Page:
The medications that are prescribed will depend upon your veterinarian’s final diagnosis of what is underlying the symptoms. If the condition is severe, your dog will be hospitalized for stabilization and fluid rehydration.
Your veterinarian will advise you on when you will need to return with your dog for follow-up appointments. There may be further need for a blood chemistry profile, a complete blood count, urinalysis, packed cell volume (PCV) test, and an arterial blood gas analysis. Genetic diseases are generally incurable, but can sometimes be managed by taking certain precautions with your dog. For example, neonatal isoerythrolysis, a congenital condition which results in the destruction of red blood cells, can be prevented by not allowing greyhounds with exertional myopathies (muscle diseases) to race; restricting exercise in Old English Sheepdogs with exertional lactic acidosis (abnormally high levels of acids in the blood); and not allowing Bedlington and West Highland White Terriers with copper-associated liver disease to come into contact with copper.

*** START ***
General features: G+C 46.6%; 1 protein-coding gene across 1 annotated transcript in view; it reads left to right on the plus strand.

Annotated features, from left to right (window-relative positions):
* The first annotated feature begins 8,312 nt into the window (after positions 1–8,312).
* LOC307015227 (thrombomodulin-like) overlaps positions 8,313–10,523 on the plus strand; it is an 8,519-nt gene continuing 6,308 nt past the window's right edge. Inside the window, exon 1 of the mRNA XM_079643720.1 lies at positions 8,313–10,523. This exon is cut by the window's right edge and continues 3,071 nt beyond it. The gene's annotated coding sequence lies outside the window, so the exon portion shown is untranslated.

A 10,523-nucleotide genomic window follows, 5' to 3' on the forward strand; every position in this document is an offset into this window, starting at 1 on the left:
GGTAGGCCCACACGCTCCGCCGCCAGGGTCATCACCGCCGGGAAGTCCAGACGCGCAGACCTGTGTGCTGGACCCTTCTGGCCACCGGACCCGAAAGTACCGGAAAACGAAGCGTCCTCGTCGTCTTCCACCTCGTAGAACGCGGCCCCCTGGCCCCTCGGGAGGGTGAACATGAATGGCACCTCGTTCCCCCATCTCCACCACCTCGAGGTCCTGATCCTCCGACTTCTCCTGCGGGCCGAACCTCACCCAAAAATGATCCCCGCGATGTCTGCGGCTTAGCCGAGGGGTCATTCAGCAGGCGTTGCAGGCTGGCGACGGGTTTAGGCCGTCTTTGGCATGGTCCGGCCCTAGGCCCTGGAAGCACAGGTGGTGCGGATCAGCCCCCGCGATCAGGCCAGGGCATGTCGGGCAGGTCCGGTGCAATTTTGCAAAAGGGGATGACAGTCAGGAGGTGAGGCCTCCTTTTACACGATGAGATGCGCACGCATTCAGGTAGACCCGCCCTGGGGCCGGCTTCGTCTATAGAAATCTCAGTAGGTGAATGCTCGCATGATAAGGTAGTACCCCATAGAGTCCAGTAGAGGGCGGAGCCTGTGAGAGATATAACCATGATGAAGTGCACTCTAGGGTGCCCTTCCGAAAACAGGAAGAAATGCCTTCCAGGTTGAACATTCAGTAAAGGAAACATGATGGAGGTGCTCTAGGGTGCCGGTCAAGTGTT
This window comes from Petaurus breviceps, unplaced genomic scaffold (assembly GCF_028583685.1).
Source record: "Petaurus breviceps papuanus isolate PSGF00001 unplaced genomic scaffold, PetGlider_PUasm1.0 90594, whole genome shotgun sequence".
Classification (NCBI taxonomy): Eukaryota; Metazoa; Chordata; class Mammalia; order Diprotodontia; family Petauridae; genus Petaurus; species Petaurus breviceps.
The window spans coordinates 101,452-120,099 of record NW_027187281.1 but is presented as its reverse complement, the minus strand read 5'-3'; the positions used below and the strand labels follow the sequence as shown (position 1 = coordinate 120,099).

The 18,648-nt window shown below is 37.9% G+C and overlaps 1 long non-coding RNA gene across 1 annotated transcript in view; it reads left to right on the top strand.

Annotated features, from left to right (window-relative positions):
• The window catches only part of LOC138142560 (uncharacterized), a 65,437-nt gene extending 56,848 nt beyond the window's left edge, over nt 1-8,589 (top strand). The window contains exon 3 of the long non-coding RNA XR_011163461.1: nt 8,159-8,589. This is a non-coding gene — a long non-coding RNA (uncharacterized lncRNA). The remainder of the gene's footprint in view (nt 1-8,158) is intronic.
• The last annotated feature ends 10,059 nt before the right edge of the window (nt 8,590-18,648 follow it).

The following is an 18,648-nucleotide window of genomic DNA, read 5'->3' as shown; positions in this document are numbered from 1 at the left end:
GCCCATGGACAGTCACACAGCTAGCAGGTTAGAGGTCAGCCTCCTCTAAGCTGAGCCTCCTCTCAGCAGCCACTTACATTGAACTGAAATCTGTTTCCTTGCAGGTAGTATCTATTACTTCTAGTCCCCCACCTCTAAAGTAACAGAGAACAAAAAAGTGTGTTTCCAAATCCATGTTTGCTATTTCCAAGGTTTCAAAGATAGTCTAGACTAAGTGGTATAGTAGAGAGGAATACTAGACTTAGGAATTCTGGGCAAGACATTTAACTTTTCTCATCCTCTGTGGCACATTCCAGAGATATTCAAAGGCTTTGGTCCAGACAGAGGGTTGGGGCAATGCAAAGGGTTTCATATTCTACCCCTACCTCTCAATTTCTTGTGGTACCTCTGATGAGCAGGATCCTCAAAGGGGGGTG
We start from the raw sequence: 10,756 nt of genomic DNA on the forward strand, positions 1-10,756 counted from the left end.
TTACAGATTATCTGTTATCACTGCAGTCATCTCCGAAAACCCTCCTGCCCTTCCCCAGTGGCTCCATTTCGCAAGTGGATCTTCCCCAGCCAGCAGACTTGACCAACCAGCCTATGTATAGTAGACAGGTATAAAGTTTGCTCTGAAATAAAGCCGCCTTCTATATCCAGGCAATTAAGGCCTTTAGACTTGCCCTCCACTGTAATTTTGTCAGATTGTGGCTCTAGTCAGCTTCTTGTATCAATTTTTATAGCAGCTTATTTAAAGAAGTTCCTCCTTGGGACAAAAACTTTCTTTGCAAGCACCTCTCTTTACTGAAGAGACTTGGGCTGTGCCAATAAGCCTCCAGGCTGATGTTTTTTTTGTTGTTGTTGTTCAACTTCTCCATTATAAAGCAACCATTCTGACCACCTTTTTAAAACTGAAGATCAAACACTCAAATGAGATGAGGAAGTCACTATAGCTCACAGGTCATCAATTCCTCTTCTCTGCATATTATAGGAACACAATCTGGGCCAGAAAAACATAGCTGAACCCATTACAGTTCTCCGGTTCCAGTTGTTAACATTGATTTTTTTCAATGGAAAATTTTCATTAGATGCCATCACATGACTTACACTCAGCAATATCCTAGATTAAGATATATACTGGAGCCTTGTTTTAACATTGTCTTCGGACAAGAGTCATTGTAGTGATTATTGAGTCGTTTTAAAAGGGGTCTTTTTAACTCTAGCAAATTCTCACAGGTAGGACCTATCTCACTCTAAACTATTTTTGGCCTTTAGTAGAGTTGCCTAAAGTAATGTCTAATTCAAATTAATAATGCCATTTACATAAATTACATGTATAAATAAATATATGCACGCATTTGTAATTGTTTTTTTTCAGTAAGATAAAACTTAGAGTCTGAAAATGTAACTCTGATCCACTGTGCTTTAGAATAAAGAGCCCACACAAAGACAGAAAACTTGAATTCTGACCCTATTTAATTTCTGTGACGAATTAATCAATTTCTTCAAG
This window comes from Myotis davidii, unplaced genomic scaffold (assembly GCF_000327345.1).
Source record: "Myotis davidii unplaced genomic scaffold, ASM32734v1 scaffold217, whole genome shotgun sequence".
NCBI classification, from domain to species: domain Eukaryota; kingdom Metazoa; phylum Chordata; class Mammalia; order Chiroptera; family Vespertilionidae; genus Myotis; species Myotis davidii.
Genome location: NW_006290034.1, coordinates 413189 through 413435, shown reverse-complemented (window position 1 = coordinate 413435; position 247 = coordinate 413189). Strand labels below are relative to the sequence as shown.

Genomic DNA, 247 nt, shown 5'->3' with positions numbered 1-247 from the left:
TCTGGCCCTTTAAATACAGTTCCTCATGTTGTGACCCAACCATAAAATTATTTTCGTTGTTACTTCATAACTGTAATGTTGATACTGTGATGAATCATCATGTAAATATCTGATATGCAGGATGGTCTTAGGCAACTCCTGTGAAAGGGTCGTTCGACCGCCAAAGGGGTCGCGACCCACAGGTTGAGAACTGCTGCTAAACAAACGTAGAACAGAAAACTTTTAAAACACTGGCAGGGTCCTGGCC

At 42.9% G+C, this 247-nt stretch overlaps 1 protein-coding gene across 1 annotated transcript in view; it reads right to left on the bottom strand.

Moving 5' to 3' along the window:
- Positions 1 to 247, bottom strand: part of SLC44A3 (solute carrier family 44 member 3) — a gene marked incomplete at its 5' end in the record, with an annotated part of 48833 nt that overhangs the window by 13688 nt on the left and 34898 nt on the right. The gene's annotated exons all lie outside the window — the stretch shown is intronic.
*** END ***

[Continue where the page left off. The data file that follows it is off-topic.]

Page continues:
The removal and destruction of red blood cells
A condition in which the skin becomes yellow in color as do the mucous membranes; this is due to excess amounts of bilirubin.
An in-depth examination of the properties of urine; used to determine the presence or absence of illness
The protein that moves oxygen in the blood
The condition of being drowsy, listless, or weak
The part of hemoglobin that contains iron
A condition of the blood in which normal red blood cell counts or hemoglobin are lacking.
The fluid created by the liver that helps food in the stomach to be digested.
A certain pigment that is produced when hemoglobin is destroyed.
A condition of the body in which pH levels are abnormally low.